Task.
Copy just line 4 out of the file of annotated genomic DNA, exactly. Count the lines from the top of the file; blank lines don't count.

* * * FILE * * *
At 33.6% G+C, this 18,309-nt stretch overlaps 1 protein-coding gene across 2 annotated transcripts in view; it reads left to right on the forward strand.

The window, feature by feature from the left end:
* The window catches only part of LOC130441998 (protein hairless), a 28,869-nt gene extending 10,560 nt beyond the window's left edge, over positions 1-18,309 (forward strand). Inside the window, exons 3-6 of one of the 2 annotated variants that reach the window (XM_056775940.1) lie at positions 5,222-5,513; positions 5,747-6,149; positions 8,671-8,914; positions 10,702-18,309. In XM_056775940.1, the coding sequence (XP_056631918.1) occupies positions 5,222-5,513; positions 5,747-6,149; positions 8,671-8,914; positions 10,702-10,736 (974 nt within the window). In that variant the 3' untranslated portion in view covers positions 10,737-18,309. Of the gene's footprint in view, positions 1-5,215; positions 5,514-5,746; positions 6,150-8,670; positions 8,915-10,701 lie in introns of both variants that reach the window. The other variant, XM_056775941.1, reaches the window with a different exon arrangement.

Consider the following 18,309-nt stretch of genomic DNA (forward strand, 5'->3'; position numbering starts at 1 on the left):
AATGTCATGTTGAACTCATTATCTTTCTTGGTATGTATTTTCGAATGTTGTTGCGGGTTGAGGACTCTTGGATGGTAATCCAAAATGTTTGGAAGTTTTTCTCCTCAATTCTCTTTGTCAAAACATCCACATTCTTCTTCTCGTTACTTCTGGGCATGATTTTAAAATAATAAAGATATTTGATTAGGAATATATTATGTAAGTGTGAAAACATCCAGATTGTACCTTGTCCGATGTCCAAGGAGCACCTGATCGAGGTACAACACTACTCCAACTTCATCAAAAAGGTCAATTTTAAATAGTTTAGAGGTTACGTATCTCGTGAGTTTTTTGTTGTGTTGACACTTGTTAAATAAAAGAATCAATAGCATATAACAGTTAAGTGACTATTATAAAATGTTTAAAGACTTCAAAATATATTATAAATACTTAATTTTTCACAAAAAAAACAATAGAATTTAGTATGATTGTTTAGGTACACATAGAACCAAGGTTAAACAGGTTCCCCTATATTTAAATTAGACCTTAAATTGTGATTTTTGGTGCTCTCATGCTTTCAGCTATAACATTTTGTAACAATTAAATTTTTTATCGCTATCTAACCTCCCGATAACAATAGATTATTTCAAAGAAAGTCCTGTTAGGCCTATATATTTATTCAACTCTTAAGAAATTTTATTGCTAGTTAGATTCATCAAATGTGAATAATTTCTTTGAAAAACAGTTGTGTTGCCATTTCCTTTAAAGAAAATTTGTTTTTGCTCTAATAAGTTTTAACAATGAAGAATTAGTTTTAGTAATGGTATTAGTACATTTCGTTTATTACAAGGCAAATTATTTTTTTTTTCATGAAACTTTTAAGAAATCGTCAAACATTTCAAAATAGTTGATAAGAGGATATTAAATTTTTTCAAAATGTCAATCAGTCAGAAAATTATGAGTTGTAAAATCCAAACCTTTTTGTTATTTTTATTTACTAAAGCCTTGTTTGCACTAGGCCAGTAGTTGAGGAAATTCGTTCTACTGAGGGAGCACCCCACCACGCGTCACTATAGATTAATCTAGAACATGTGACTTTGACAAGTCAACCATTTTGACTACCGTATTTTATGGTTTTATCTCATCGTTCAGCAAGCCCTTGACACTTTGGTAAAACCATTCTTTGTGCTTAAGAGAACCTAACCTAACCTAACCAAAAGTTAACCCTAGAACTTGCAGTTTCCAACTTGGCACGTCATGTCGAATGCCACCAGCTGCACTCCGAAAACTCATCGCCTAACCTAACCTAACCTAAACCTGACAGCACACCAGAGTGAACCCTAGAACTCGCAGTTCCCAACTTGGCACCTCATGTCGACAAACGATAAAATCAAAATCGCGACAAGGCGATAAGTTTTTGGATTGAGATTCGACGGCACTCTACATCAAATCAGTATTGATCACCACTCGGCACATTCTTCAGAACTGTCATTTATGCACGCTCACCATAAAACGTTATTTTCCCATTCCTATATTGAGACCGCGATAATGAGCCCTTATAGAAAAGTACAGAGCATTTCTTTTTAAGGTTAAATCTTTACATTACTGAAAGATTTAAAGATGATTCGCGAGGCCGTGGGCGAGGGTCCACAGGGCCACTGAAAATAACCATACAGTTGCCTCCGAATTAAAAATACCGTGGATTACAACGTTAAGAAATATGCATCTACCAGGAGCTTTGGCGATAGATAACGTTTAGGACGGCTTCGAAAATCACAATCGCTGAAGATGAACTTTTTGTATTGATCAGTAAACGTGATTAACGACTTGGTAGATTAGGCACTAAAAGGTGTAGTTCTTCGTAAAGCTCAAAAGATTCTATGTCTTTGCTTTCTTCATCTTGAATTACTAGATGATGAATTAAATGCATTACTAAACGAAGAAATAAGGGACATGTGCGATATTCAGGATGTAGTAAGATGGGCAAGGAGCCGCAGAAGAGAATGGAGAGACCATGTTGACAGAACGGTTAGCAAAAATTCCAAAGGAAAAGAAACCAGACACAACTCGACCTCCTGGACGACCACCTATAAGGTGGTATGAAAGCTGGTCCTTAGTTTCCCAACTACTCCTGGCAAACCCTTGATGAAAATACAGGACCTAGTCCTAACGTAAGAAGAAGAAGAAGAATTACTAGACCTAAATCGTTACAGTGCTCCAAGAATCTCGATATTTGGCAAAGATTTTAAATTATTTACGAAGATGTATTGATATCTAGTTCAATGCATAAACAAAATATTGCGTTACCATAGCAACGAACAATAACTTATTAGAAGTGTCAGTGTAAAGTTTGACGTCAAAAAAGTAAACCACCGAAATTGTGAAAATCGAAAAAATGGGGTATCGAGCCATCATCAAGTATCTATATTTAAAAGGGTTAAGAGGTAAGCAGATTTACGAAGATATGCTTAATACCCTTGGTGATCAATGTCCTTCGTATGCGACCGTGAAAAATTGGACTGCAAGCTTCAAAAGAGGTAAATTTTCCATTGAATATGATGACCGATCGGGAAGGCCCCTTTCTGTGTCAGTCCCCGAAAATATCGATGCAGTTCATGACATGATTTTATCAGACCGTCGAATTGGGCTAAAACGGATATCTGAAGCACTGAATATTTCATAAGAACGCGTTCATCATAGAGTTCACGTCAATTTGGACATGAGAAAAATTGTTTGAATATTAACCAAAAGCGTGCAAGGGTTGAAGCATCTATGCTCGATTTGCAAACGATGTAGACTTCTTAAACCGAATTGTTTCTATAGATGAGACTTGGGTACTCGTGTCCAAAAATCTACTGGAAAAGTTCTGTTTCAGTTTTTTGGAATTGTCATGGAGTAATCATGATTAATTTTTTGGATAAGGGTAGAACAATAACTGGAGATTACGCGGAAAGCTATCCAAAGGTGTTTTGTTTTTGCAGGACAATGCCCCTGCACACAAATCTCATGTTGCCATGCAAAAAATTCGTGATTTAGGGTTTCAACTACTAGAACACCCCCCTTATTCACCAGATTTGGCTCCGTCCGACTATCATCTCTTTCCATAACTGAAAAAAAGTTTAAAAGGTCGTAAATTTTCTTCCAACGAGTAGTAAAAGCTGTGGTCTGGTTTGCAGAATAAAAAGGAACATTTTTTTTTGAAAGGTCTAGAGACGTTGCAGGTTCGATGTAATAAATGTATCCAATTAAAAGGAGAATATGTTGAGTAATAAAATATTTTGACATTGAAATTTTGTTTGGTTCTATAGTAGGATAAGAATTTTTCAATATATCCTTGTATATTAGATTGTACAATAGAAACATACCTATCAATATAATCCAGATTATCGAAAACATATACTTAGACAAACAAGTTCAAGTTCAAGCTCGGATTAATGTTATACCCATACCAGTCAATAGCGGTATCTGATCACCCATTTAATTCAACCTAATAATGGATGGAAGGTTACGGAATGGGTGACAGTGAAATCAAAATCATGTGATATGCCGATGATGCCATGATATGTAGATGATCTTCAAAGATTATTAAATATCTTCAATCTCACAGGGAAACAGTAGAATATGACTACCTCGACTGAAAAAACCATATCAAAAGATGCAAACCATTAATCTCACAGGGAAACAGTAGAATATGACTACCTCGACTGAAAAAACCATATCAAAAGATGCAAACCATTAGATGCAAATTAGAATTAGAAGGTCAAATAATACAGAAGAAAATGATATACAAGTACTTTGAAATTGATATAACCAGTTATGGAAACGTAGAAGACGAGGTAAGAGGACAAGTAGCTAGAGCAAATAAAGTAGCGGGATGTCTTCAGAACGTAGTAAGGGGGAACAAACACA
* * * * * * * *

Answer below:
Consider the following 18,309-nt stretch of genomic DNA (forward strand, 5'->3'; position numbering starts at 1 on the left):